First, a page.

Mercedes-Benz, BMW, and Volkswagen protest increased tariffs on Chinese EVs

Max McDee, 13 June 2024

The European Union's recent decision to impose tariffs as high as 38% on electric vehicles imported from China has sent ripples through the automotive industry, particularly among German automakers. Mercedes-Benz, BMW, and Volkswagen, who have all found a lucrative market in China, are voicing strong concerns about the potential backlash the tariffs could have on their Chinese operations.

BMW CEO Oliver Zipse did not mince words, stating that the EU's protectionist measures could trigger a trade war, harming European companies and interests. Mercedes CEO Ola Kallenius echoed these sentiments, emphasizing the need for open trade and cooperation, not barriers. Meanwhile, Volkswagen questioned the timing of the EU's decision, citing a weak demand for battery electric vehicles in Europe at this moment.

Europe's EV tariff tango: a dance of protectionism and profits

The EU sees these tariffs as a countermeasure to the hefty subsidies Chinese automakers enjoy. However, the move has drawn criticism from Germany's VDA industry body, which argues that the tariffs could do more harm than good to the European automotive sector.

The tariffs are not limited to Chinese automakers. Western producers like Tesla, BMW, Volvo, and Renault's Dacia, who all export their China-built EVs to Europe, will also feel the pinch. This could translate to billions of euros in additional costs for these companies, who are already grappling with slowing demand and falling prices in their domestic markets.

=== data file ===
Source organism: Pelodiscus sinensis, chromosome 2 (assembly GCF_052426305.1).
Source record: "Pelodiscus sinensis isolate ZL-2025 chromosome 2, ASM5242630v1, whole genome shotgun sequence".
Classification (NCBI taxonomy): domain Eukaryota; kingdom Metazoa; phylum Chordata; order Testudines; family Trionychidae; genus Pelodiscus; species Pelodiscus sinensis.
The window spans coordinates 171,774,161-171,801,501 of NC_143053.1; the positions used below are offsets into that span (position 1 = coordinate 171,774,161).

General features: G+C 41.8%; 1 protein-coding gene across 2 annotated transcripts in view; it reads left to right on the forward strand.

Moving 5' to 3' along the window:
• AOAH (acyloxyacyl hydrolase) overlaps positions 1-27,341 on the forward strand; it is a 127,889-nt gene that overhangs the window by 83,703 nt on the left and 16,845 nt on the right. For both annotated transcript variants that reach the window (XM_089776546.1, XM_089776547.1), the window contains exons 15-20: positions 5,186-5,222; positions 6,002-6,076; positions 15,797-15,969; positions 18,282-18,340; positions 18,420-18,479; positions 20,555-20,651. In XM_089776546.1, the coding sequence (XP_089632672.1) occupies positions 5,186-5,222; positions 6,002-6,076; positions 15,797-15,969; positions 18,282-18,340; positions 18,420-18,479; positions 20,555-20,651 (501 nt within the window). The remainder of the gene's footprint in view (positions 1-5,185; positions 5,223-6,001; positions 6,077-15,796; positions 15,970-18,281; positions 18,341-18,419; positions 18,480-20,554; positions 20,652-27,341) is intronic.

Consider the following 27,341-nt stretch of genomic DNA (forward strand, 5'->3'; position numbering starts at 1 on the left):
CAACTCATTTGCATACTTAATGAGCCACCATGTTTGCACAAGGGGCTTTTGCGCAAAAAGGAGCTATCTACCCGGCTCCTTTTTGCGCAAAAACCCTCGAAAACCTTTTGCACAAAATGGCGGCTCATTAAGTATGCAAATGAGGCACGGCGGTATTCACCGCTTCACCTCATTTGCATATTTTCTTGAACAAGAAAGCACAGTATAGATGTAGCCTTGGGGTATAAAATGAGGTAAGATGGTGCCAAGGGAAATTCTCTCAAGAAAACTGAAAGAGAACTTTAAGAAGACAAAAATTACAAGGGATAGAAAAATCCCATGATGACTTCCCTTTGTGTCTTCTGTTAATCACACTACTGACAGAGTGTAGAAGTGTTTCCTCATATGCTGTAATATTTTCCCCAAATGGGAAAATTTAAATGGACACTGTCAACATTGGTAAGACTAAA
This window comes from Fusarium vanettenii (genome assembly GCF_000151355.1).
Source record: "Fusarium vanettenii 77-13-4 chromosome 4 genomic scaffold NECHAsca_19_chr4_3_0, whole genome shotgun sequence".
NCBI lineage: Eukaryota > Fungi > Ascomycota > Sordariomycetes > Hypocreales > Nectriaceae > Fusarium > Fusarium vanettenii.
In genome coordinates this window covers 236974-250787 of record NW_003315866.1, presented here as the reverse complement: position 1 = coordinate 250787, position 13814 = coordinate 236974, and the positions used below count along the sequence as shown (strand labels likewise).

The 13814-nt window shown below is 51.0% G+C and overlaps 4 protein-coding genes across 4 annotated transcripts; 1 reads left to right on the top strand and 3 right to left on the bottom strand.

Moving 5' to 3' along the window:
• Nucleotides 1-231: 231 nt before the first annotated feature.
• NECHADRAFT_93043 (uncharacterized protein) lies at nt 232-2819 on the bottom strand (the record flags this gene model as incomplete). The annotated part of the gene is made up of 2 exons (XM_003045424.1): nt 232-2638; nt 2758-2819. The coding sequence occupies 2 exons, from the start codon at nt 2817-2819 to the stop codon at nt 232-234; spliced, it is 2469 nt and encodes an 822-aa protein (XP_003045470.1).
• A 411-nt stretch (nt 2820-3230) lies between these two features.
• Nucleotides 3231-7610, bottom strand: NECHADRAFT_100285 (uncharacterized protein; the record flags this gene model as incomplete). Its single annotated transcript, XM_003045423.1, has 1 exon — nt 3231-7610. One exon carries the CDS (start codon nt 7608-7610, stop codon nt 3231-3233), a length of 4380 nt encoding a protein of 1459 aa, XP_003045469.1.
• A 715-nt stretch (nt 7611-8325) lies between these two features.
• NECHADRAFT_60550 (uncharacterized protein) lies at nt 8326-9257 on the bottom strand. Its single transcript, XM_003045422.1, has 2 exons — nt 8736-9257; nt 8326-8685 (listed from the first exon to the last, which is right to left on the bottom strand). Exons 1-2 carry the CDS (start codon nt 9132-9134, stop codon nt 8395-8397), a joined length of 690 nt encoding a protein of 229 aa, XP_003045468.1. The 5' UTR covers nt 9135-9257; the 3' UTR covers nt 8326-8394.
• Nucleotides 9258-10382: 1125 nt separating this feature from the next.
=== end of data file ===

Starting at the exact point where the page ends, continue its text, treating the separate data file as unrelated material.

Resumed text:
Europe's EV tariff tango: a dance of protectionism and profits

Volvo's Deputy CEO, Bjorn Annwall, warned that these extra costs will ultimately be passed on to consumers, making EVs more expensive. Volvo, owned by China's Zhejiang Geely Holding, strongly advocates for free trade and sees these tariffs as an obstacle to that.

While the EU's decision aims to protect its own EV industry from the influx of lower-cost Chinese models, some economists argue that the immediate impact of the tariffs will be minimal. However, the Kiel Institute for the World Economy predicts that the tariffs could significantly reduce Chinese EV imports, potentially offset by higher production in Europe.

China, for its part, vowed to protect its rights and interests. However, it has not specified any retaliatory actions yet. On the other hand, the Chinese Passenger Car Association seems less concerned, expressing confidence in the continued potential for growth of Chinese EV makers in Europe.



Reader comments

  • Anonymous

Statesmen are working for the next generation? Which ones? What a load of BS.

  • wersy2

Business managers only care for the next few quarters. Statesmen job is to look forward in terms of generations.

  • Anonymous

That's just hilarious. I just love when bussinesmen have more brain than politicians. At least It shows how intelligent politicians are.



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